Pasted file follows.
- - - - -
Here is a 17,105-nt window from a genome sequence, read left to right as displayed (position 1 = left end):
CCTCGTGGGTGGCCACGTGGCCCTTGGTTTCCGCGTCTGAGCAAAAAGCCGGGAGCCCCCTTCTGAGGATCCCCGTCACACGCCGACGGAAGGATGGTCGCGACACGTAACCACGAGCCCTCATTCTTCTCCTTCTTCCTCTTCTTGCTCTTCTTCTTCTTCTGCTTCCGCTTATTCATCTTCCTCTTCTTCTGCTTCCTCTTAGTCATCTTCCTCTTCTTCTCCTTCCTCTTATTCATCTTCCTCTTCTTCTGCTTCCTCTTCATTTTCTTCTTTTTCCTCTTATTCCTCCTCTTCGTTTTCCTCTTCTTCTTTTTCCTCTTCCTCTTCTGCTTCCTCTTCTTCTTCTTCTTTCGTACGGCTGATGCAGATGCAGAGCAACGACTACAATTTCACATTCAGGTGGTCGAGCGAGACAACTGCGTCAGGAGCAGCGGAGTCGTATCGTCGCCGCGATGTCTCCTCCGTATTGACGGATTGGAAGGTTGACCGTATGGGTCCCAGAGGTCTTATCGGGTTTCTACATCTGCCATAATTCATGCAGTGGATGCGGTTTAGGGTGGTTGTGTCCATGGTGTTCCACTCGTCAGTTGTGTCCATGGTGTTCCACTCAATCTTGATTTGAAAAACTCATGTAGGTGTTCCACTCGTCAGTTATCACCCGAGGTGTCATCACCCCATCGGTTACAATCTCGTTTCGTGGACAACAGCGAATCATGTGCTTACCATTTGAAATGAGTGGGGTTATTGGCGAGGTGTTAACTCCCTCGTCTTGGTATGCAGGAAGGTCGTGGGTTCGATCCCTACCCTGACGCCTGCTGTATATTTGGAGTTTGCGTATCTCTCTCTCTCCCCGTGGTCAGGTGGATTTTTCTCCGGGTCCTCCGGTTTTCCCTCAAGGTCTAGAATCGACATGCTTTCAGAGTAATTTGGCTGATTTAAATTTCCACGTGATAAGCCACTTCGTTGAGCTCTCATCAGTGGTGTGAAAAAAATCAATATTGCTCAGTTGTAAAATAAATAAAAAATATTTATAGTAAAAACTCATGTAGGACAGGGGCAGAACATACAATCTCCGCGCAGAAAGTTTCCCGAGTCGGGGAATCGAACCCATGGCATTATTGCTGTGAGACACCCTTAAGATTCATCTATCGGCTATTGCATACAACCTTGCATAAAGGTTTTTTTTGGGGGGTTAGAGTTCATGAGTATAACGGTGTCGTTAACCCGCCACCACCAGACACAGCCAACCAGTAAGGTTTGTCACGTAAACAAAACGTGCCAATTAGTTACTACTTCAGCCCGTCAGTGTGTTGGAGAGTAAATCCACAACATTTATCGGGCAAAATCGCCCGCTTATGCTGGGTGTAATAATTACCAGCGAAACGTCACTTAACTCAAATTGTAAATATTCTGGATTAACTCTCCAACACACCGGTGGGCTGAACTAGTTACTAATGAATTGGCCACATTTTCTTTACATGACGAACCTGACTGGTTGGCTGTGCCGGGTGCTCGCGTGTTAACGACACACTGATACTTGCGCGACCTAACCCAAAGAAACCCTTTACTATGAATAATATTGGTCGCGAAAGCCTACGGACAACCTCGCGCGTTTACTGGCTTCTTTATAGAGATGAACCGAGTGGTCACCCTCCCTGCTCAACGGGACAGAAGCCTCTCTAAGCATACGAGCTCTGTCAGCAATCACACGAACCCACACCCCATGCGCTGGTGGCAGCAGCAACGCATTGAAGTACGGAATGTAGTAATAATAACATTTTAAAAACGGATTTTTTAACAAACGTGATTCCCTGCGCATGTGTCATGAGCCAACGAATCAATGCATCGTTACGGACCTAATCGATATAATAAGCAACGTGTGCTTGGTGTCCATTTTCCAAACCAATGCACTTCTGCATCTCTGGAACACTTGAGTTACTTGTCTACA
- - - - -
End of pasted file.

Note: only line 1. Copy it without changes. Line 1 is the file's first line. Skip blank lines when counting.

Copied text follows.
Here is a 17,105-nt window from a genome sequence, read left to right as displayed (position 1 = left end):